As shown in the illustration they are not positioned in the center of your foot. The ankle is the point where these bones are connected and we now know the ankle is located nearer to the heel than to the toes. We also notice that there is an arch and that the foot is concaved inward in the midsection of the foot. This means there is no protruding point directly under the ankle to turn on. This makes it extremely difficult to turn at the best point, directly underneath the ankle. So most dancers use the heel part or the contact point of the bone called calcaneus. However, it is difficult to keep the balance if the rotation is complex or multiple, so as an alternative they can use the ball of the foot, the area underneath the third joints of the toes. Turning on the ball of the foot requires much more precision but we have the tools (joints and muscles) to control the turn and balance with the front part of the foot. The area of the ball of foot is rather large (illustration below).
The senior professional dancers would use only one spot (the best spot will be under the middle toe though some may choose under the big toe because it is usually the strongest toe) but the inexperienced dancers may float the spinning point across the foot which results a slower and a poorly balanced turn.
For an in-place rotation, the area underneath the ankle is themost recommended spot as it gives the best balance for the simple rotations that are found in most of the kata. However, we have discussed and pointed out that this method is the most challenging and most difficult one to use. I propose to the readers as the best alternative is to use the heel. I recommend the readers should try to bring the turning point as close to the spot directly under the ankle.
Sorry to have started with the most challenging technique. There are two other turning methods that are easier and you are probably already doing them. To turn as you are moving forward (for instance the left gedan barai move after the first ki-ai in Heian Shodan), you will want to use the ball of the foot. As I have mentioned earlier the center of the foot (third joint) is the best specific pivoting part in the foot. In a standard Shotokan dojo I suspect that you were taught to keep our body up right when you shift your body. As you advanced in your training, you might have found that it is better to lean your upper body slightly to the direction of your turn. By doing this you found that you can move faster and smoother. The first move of Bassai dai may be an excellent example. Even though an excessive amount of incline would be counterproductive, you want to incline slightly towards the turning side. Let’s take an example of the move I mentioned above in Heian Shodan after the first ki-ai. You want to incline slightly to the right as you turn from the right zenkutsu to left zenkutsu gedan barai. In this turning you may use a different part of your foot. It is still the ball of the foot area but maybe closer to or at the edge of the right foot. This requirement is the same with any other physical activities such as football.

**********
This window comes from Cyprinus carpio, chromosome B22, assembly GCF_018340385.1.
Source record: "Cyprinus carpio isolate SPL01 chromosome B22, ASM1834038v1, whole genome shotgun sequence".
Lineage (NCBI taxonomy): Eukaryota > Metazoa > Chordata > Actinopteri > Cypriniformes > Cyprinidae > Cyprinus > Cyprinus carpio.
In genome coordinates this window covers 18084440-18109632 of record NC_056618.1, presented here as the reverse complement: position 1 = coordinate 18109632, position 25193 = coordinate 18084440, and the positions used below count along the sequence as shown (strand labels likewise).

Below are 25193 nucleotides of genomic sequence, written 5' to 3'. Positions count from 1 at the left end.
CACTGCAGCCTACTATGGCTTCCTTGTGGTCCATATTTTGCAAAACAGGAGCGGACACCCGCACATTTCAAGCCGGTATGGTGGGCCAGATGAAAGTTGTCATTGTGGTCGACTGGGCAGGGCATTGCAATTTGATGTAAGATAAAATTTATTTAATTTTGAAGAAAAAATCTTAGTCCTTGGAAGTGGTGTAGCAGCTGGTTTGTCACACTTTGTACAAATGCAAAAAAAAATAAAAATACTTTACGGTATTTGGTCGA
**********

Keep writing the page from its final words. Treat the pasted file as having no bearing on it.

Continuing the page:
See the player in the photo. He is inclining to his right as he makes a quick right turn. If you can expand the right foot area of the photo you can see that the runner is turning on the ball of the right foot and at the little toe side of his foot. Football has much more complex running and foot movement requirements in its play than in the karate kata. Thus, we cannot adopt the steep incline they use but the concept or objective of quick and smooth turn is the same. This will require a fine aligning of your foot to the leg bones. You may ask why.